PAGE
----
Wednesday, September 24, 2014

Origins of Druidry, Wicca, OTO, Thelema, AMORC, Golden Dawn, Theosophical Society

An interesting video about modern semi-secret magical orders, and their common origin from a female perspective within this subject. AMORC stands for The Ancient Mystical Order Rosae Crucis, more commonly known as the Rosicrucian Order. Their headquarters is an Egyptian museum in San Jose, which anyone can visit (Rosicrucian Park). At the beginning, there's an interesting part about "Freemasonic Druidry." Generally, I think she hit the nail on the head with this. I would disagree with a few minor points.

The serpent symbolizes feminine-oriented knowledge and wisdom; and the male-oriented eagle allegorically takes this wisdom away for it's own purposes. However, I think there is at least some grey area.. historically-speaking.

From the video:

"In ancient times, all the tribes were matriarchal. There may have been kings, and priests, but only the queen or the priestess made him one by annointing him. It was these roles who were the spiritual leaders of the tribe. The ones who were seers, alchemists, astronomers, shamans, magicians, teachers of the esoteric and the exoteric, philosophers, midwives, herbalists, peacemakers, law keepers. These were the priestesses of old, and they all came from the noble serpent families. This was before old Patriarchal religions were invented. It was long before some of the teachings were taken by eagles and turned into religions and cults..."

Websites associated with this video:

Temple of Theola YouTube channel

Temple of Theola

The Church of St. Mary and St. John

The International Priory of Knights Hospitaller Templar


Addition: I should have added that the main figure within this Celtic/Gnostic international movement is Tau Tia L Douglass of the UK, who narrated the above video.


Tuesday, September 23, 2014

When we have dreams with vivid imagery

Two nights ago, I had a strange dream. I don't remember enough of it to even try to interpret it. However, what I do remember were the vivid images of a totally fictitious place. I will give one example. There was what appeared to be a backyard-to-backyard alley or walkway in which one property had a type of large porch-looking glass enclosure. Initially it was a regular street with old homes, but my imagination changed it. It's like when a dream can have a duel-location. As I entered this enclosure, the late afternoon shadows coming through the windows were of a complex pattern. Are our minds able to create realistic imagery like that, or could this have been somehow adapted from real memories? I think it may be a bit of both.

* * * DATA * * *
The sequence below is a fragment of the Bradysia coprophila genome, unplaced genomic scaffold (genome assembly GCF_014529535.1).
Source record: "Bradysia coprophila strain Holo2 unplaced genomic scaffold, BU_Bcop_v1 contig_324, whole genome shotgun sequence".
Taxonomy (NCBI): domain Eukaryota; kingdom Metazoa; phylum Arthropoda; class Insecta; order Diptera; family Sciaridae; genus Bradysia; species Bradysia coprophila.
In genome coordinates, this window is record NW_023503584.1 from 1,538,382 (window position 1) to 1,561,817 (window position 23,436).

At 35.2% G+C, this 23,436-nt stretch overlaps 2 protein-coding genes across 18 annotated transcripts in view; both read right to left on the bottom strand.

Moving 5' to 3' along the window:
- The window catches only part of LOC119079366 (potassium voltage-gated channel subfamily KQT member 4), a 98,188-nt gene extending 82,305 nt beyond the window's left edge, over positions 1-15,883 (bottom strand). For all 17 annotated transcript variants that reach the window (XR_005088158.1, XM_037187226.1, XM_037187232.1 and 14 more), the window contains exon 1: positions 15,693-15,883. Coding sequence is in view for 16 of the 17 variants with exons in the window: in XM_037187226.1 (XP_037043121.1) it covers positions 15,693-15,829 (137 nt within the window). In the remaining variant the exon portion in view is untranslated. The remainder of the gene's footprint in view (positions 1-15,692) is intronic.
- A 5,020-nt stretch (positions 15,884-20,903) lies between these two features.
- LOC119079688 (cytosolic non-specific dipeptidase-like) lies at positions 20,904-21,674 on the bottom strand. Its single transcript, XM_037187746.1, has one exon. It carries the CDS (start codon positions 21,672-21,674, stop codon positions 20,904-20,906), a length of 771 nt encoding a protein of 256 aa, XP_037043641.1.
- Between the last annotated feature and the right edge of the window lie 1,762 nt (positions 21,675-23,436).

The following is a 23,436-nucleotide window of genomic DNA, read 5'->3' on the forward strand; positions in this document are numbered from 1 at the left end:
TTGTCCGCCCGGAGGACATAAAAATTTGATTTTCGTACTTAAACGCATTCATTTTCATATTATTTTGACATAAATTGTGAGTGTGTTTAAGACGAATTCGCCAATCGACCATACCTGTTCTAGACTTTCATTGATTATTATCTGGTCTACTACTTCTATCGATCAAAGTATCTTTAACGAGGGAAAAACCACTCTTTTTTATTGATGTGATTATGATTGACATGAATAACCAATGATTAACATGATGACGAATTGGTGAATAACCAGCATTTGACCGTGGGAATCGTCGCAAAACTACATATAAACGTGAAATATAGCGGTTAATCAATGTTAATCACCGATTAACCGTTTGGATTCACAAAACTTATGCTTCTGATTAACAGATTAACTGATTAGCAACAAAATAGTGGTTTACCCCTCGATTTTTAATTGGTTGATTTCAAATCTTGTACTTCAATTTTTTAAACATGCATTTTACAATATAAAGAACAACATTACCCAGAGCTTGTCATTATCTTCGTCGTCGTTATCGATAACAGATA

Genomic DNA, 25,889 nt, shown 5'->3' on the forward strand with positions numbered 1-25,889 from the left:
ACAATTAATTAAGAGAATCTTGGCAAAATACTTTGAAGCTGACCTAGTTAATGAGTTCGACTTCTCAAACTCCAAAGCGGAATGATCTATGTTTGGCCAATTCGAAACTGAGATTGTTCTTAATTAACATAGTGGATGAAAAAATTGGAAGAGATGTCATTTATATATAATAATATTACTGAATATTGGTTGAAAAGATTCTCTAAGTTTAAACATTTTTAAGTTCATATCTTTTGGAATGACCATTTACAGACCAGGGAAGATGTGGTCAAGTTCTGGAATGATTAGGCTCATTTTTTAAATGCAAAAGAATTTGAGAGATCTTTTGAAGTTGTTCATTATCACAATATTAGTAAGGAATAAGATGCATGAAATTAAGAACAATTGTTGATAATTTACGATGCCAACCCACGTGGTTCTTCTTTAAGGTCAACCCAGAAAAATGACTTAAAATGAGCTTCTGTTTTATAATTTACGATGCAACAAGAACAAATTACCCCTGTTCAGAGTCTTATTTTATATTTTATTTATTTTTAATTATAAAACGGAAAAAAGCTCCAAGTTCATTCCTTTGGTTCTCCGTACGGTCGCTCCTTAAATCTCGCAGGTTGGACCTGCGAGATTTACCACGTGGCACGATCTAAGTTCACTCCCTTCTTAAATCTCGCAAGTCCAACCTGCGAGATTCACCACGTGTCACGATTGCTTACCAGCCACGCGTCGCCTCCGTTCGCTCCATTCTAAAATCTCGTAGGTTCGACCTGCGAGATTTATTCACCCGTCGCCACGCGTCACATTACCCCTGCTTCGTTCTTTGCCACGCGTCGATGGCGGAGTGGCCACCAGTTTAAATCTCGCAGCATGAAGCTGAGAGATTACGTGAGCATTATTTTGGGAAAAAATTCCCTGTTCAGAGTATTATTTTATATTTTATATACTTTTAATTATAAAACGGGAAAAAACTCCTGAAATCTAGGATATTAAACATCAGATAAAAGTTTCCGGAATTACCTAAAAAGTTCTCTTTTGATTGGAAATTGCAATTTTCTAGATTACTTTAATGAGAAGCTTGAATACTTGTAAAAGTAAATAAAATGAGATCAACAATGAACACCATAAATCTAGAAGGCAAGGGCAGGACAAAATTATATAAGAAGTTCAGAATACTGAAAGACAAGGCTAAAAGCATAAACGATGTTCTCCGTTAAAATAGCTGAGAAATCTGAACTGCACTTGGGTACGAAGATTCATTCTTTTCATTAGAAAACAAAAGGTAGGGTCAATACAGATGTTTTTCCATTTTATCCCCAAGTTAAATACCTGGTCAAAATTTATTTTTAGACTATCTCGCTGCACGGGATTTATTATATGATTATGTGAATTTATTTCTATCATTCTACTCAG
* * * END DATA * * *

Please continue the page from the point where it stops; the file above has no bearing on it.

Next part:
Now, after two days, I seem to have forgotten how impressed I felt when I awoke right after experiencing the dramatic moving-picture-like imagery. The above image--especially around the base of the trees--gives some idea of how I saw the shadows. Double-sets of crisscrossed shadows! I do remember that much. Do our minds somehow "save" the things that we see; and are regressed in some form in our dreams? I can say that this place didn't really resemble any place that I have been in this life. A regular street with old homes and heavy trees somehow morphed into the back alleyway... but overall everything was a bit off from reality. Again, I think my mind fused together different aspects of fiction and reality.

I believe that our dreams are either 1) from ourselves; 2) occasionally from our higher-self or guardian spirit; and 3) communication from other spirits (usually friendly or related). This dream did have a purpose, but what impressed me this time and other times was the imagery. Can you think of dreams in which there where audible and moving people, places, and things that appeared real? Not "lucid dreaming," of which I haven't experienced, but fairly common dreams. One strange type of dream, which most of us have experienced a few times, is meeting and relating with someone... and then you wake up. The person... gone.


Monday, September 22, 2014

'Mabon Song' by Ruth Calder Murphy

Autumnal Equinox

"Autumn is the mellower season, and what we lose in flowers we more than gain in fruit." --Samuel Butler, English writer (1835-1902)


Ruth Calder Murphy Youtube channel

From the video description:

"Mabon Song" - By Ruth Calder Murphy: Click "Show More" for information and a copy of the lyrics. Enjoy!

"Mabon Song" is a song by Ruth Calder Murphy, with artwork also by Ruth Calder Murphy. The copyright belongs to Ruth Calder Murphy.

If you wish to use any of the material in my videos - lyrics, music or visuals - in a different context from the video itself, please feel free to contact me and always use full credits, please, including links to my web page(s) where possible.

If you've enjoyed and/or used my video, I'd love to hear from you!

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Lyrics for "Mabon Song"

Mabon Song
- by Ruth Calder Murphy -

Cut the corn and store the grain,
lay the Summer in the Earth,
die that life will come again;
Darkness leads to Light's rebirth.

Dance to Harvest gathered in,
Sing the song of golden corn,
Echoes of the far-off Spring,
Summer that will be re-born.

Cut the corn and store the grain,
lay the Summer in the Earth,
die that life will come again;
Darkness leads to Light's rebirth.

Dance to all that is Divine,
Sing with one exalting breath;
Join through every place and time -
Death in Life and Life in Death.

Cut the corn and store the grain,
lay the Summer in the Earth,
die that life will come again,